Reflection on the call of the Apostles, according to Mark

Last week, J the B called Jesus "the Lamb of God" and prompted disciples to follow Jesus. The way Mark tells the same story, there's no lamb, only fish.

The first reading is the section of the book of Jonah in which the runaway prophet finally reaches his objective, the great Assyrian city of Nineveh, and is a wild success. All that running away, weathering God's storm and being swallowed by the fish was for nothing. He gives one speech and the Ninevites see the evil of their ways and repent. Talk about "Mission accomplished!"

In the gospels, Jesus walks by the shore and cherry-picks Andrew and Simon and the Zebedee bros -- James and John -- from the fish trade. "I'll make you fishers of men!" J exclaims, which might have read less as high holiness than low (even lame!) comedy in 1st century Galilee.

What ties the first reading together with the gospel is the idea of people being pulled out of their comfiort zones by a special call of God. Jonah was called to preach to the baddest folks on the planet; the disciples were called to abandon their livelihoods to follow an unknown preacher. But the stories are tied together by contrast as well as similarity. Jonah tried to flee the call. He literally fled in the opposite direction -- west to Tarshish rather than East to Nineveh. The disciples, OTOH, dropped everything immediately. Not a word. No complaints. No explanations. You might want to allow for a little poetic license on Mark's part in telling the story. But still, it's striking that Andrew, et al, are shown responding with eagerness and even reckless abandon to follow Christ. While Zebedee is portrayed as having hired men to help with the fishing, the disciples did had families to feed. There's a "crazy go nuts!" aspect to their reaction. Was this something they had prepared for? Were they just waiting for the right time and the right person? Was it just a matter of triggering their Messiah Contingency Plan?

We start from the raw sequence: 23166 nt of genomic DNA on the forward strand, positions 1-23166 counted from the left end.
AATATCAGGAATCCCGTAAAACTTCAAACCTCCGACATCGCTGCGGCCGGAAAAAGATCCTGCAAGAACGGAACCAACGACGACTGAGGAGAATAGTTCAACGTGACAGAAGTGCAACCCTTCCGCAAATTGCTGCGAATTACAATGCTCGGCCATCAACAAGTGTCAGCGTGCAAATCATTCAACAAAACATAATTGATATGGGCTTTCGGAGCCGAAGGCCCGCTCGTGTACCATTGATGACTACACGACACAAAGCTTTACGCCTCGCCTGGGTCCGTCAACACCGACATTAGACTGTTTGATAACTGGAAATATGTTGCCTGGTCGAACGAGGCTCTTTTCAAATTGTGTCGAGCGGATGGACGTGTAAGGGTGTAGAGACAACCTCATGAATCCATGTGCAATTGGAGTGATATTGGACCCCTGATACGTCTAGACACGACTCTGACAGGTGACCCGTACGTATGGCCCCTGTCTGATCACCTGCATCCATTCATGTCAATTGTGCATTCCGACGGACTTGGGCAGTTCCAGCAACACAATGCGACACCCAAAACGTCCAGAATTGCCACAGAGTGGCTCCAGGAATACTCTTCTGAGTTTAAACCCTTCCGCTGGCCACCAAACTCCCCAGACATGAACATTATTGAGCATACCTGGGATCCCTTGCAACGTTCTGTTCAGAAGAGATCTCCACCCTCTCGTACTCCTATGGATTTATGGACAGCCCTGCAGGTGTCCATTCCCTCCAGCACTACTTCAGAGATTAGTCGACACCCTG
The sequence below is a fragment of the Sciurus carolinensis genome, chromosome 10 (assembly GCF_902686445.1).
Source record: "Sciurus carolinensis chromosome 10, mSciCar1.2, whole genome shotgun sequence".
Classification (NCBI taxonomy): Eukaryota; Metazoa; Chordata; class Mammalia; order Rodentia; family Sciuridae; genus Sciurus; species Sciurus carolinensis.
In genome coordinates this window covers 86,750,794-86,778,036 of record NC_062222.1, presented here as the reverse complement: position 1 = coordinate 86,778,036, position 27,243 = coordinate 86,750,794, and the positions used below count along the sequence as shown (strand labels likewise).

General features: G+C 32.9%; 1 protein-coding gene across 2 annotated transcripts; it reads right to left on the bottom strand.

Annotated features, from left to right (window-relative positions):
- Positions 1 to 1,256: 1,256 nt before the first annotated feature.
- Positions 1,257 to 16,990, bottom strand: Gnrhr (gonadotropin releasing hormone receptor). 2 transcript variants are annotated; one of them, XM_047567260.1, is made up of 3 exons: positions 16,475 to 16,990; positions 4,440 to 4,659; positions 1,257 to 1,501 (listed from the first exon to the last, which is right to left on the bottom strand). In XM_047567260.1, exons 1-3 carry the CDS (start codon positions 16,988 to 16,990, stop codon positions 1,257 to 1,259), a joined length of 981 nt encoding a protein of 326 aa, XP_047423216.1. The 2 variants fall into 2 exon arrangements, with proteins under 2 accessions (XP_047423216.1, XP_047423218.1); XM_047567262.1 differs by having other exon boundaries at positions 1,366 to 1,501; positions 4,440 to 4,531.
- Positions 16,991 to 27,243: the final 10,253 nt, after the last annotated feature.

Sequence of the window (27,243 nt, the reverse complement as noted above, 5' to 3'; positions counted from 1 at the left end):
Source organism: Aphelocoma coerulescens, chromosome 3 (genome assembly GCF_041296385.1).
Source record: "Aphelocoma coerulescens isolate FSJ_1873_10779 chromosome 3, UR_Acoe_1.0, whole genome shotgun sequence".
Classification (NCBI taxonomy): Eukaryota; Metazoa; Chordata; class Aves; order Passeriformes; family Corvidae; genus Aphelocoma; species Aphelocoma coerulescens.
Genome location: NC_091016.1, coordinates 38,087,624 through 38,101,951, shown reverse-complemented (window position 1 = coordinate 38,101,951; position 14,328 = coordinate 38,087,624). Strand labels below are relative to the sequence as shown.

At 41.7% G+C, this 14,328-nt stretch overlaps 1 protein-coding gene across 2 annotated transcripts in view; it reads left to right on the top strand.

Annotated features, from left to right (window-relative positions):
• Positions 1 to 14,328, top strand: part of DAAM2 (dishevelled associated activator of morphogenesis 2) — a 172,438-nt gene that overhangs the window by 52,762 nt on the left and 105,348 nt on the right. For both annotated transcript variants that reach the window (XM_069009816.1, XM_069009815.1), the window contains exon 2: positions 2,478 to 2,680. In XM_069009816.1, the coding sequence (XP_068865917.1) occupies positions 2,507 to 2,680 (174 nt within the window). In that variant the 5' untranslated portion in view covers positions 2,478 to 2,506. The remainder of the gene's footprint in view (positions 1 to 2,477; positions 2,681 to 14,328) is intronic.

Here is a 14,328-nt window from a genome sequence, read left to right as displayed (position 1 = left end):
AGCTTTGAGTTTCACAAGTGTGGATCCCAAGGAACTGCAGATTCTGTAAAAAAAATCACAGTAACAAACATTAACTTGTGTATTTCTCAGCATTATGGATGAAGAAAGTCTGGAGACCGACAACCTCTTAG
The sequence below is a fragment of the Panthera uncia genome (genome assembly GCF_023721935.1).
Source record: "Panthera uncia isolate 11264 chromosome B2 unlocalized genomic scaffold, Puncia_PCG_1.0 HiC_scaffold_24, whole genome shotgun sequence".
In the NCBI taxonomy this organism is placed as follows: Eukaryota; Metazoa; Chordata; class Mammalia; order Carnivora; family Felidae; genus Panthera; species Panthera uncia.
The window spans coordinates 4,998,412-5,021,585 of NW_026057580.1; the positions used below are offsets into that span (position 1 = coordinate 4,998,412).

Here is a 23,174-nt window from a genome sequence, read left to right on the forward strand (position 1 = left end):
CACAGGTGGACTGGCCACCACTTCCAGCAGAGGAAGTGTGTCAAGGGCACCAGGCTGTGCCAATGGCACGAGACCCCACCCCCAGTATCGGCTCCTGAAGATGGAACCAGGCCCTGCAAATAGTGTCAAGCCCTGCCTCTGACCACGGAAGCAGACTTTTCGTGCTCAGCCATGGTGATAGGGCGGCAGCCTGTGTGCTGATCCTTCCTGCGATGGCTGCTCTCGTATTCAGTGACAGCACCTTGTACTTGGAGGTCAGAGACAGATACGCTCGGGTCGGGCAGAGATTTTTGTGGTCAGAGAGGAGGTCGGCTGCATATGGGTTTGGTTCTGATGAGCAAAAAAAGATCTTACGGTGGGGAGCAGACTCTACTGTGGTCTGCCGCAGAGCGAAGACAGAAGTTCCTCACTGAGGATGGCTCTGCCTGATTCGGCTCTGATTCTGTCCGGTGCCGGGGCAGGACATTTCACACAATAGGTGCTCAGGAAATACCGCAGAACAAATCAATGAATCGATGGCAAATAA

In any event, they went. They left the comfort of their small lives by the sea, which would have been the safe, predictable and utterly without effect. They instead embarked on a perilous journey with no known outcome except the hope that God would somehow make it all come out right.
Let us pray.

Lord, we like safety and easy choices. We like to stay with the tried and true and hate to set out into the unknown. Yet you are the Greatest Unknown there is to know. To know you is to journey away from the predictable, the comfortable and the wordly rewarding. Give us the strength to start the journey as did your Son's first disciples. Give us the courage to accept the inevitablity of the journey, as did Jonah. May we strike out into new territories of compassion, patience, risk, service and suffering for your sake, adding bricks to your kingdom and souls to your heart. In the most holy name of Jesus, your Son, we pray.